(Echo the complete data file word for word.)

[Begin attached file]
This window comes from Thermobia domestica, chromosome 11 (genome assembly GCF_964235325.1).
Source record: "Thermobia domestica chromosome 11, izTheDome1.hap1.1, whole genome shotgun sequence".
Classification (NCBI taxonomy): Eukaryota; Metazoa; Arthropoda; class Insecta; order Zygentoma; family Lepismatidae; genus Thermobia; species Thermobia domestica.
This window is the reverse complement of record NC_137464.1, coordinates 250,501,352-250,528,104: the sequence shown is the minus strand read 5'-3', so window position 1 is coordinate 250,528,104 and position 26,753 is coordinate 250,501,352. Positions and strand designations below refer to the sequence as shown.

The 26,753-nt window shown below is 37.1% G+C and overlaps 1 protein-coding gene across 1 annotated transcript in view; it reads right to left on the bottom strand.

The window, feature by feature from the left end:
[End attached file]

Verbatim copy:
This window comes from Thermobia domestica, chromosome 11 (genome assembly GCF_964235325.1).
Source record: "Thermobia domestica chromosome 11, izTheDome1.hap1.1, whole genome shotgun sequence".
Classification (NCBI taxonomy): Eukaryota; Metazoa; Arthropoda; class Insecta; order Zygentoma; family Lepismatidae; genus Thermobia; species Thermobia domestica.
This window is the reverse complement of record NC_137464.1, coordinates 250,501,352-250,528,104: the sequence shown is the minus strand read 5'-3', so window position 1 is coordinate 250,528,104 and position 26,753 is coordinate 250,501,352. Positions and strand designations below refer to the sequence as shown.

The 26,753-nt window shown below is 37.1% G+C and overlaps 1 protein-coding gene across 1 annotated transcript in view; it reads right to left on the bottom strand.

The window, feature by feature from the left end: